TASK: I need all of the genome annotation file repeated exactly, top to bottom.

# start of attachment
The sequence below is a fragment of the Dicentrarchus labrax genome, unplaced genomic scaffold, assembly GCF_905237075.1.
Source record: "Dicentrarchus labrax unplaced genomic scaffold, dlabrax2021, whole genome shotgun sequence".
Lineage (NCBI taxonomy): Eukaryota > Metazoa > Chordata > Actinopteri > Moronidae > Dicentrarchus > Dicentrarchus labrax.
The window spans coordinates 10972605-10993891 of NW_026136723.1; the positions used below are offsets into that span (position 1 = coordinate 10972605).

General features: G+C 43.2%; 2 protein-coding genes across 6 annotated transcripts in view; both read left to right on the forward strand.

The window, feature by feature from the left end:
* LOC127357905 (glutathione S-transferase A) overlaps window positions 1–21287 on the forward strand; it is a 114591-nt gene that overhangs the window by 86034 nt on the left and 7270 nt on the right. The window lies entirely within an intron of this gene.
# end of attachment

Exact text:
The sequence below is a fragment of the Dicentrarchus labrax genome, unplaced genomic scaffold, assembly GCF_905237075.1.
Source record: "Dicentrarchus labrax unplaced genomic scaffold, dlabrax2021, whole genome shotgun sequence".
Lineage (NCBI taxonomy): Eukaryota > Metazoa > Chordata > Actinopteri > Moronidae > Dicentrarchus > Dicentrarchus labrax.
The window spans coordinates 10972605-10993891 of NW_026136723.1; the positions used below are offsets into that span (position 1 = coordinate 10972605).

General features: G+C 43.2%; 2 protein-coding genes across 6 annotated transcripts in view; both read left to right on the forward strand.

The window, feature by feature from the left end:
* LOC127357905 (glutathione S-transferase A) overlaps window positions 1–21287 on the forward strand; it is a 114591-nt gene that overhangs the window by 86034 nt on the left and 7270 nt on the right. The window lies entirely within an intron of this gene.